Central Line Associated Blood Stream Infection Care: A Case Study

Central Venous Catheter Care: A Case Study

  • Pattaraporn Sripromma

Abstract

Central venous catheter is necessary for hemodynamic monitoring of patients with high concentrations of medication and fluid in place of peripheral veins in order to prevent the occurrence of phlebitis.  The nursing care of patients who inserted a catheter must be aware of the complication from catheter insertion, which can occur immediately when a catheter is inserted and delayed complications. The occurrence of delayed complications is common,

including central line-associated bloodstream infection (CLABSI). This occurrence can increase the opportunities for deaths and the cost of caring for patients in hospitals. Therefore, nurses

must have knowledge and skills for caring for patients who have a central venous catheter with the purpose of reducing patients’ complications.

Keywords: central venous catheter / central line-associated bloodstream infection / nursing care

Downloads

Download data is not yet available.

References

Agarwal A, Singh DK, Singh AP. (2009). Ultrasonography: a novel approach to central venous cannulation. Indian J Crit Care Med. 13:213-6.
Apibunyopas Y. (2014). Central venous catheterization. Thammasat Medical Journal. 14(1): 79-92.
Brown SV, Baier R. (2010). Central Line-Associated Bloodstream Infections (CLABSI) in Rhode Island. Med Health R I. 93(9):289-90.
Caroline O'Neil, MA, Kelly Ball, Helen Wood, Kathleen, McMullen, Pamala Kremer S. Reza Jafarzadeh. (2016). A Central Line Care Maintenance Bundle for the Prevention of Catheter-Associated Bloodstream Infection in Non-ICU Settings. Infect Control Hosp Epidemiol. 37(6): 692–698
Centers for Disease Control. [Internet]. Guidelines for the Prevention of Intravascular Catheter-Related Infections, 2011. cited 2019 sep 6]. Available from: https://www.cdc.gov/infectioncontrol/guidelines/bsi/index.html
Goossens GA. (2015). Flushing and Locking of Venous Catheters: Available Evidence and Evidence Deficit. Nursing Research and Practice. cited 2019 Sep 24]. Available from: https://dx.doi.org/10.1155/2015/985686
Kiertiburanakul S, Apivanich S, Muntajit T, Somsakul S, Malathum K. (2010). Epidemiology and risk factors of catheter-associated bloodstream infections among intensive care unit patients: an experience from a tertiary care hospital in Thailand. J Hosp Infect. 76(4):369-71.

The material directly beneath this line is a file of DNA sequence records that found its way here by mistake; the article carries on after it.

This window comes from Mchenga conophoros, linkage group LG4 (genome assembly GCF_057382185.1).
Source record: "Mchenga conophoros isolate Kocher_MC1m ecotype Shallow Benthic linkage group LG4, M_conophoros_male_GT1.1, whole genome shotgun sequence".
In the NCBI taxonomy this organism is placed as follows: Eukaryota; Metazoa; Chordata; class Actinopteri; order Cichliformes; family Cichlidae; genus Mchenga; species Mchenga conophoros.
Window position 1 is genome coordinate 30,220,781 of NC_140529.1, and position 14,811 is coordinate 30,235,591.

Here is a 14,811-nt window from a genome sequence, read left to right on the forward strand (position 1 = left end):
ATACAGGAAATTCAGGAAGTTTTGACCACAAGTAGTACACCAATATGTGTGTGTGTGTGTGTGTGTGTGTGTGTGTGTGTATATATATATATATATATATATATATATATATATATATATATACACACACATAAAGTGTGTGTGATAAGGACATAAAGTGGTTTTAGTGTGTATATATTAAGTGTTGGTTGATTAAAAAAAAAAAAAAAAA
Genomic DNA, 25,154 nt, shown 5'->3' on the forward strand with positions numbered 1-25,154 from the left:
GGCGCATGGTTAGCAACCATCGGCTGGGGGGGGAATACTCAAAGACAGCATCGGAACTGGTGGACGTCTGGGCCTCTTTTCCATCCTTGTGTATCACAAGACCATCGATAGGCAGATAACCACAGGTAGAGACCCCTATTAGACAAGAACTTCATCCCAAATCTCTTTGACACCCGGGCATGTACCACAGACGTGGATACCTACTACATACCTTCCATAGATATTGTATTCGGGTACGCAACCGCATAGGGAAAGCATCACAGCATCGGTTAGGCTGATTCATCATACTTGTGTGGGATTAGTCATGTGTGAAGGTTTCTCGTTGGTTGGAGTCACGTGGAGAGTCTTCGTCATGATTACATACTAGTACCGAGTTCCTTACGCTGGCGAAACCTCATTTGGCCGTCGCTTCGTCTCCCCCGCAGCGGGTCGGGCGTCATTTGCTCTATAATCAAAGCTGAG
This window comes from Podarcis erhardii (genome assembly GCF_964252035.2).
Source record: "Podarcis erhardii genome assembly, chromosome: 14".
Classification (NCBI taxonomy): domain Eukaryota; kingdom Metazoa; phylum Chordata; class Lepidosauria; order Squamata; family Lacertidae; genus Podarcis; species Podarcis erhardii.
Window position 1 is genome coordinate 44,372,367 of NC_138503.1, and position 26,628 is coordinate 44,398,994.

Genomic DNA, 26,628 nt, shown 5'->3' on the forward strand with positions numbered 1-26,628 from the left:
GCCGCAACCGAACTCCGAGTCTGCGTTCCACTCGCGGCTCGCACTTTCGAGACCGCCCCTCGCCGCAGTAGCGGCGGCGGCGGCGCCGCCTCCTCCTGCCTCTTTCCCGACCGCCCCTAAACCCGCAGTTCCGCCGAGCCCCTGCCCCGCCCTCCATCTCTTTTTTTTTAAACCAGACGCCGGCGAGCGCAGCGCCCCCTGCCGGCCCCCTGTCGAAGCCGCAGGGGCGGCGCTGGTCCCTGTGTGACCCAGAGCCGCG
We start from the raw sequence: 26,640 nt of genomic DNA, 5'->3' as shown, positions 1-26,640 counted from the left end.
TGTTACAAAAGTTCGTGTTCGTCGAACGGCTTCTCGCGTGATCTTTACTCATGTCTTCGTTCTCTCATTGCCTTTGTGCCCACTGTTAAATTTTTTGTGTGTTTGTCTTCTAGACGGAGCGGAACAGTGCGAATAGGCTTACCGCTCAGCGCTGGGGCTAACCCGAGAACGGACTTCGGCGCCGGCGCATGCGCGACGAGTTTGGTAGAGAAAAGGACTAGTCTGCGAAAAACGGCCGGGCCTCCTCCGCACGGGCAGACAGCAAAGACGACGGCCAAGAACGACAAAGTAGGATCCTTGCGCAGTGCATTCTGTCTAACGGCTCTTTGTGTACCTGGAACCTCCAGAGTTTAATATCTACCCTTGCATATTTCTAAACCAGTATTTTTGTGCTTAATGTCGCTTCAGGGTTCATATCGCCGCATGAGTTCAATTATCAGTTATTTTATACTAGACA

Marschall J, Leone C, Jones M, Nihill D, Fraser VJ, Warren DK. (2007). Catheter-associated bloodstream infections in general medical patients outside the intensive care unit: a surveillance study. Infection Control & Hospital Epidemiology. 28:905–909.
Milutinović D, Simin D, Zec D. (2015). Risk factor for phlebitis: a questionnaire study of nurses’ perception. Rev. Latino-Am. Enfermagem. 23(4):677-84.
Patel A R, Patel A R, Singh S, Singh S, Khawaja I. (2019). Central Line Catheters and Associated Complications: A Review. Cureus 11(5): cited 2019 Sep 20]. Available from: https://www.ncbi.nlm.nih.gov/pmc/articles/PMC6650175/
Pirozzi N, Rejali N, Brennan M, Vohra A, McGinley T, Krishna M G. (2016). Sepsis: Epidemiology, Pathophysiology, Classification, Biomarkers and Management. J Emerg Med Trauma Surg Care. 3: 014.
Ray BR, Mohan VK, Kashyap L, Shende D, Darlong VM, Pandey RK. (2013). Internal jugular vein cannulation: A comparison of three techniques. J Anaesthesiol Clin Pharmacol. 29:367-71.
See I, Freifeld AG, Magill SS. (2016). Causative Organisms and Associated Antimicrobial Resistance in Healthcare-Associated, Central Line-Associated Bloodstream Infections From Oncology Settings, 2009-2012. Clin Infect Dis. 15;62(10):1203-9.
Stevens V, Geiger K, Concannon C, Nelson RE, Brown J, Dumyati G. (2014). Inpatient costs, mortality and 30-day re-admission in patients with central-line-associated bloodstream infections. Clinical Microbiology and Infection. 20(5): 318-324.
William Hanson. (2009). Procedures in Critical Care. New York, NY: The McGraw-Hill Companies.
Yimyam P, Sirikul S, Chantara P, Roungsri W, Authapornkusuth . et al. (2015). The Efficacy of 10% Povidone-Iodine Solution and 2% Chlorhexidine in Patients with Central Venous Catheter Inserted: A Systematic Review. Journal of Nursing and Health Care. 33(1): 145-153.
Published
2019-12-30
Section
Review article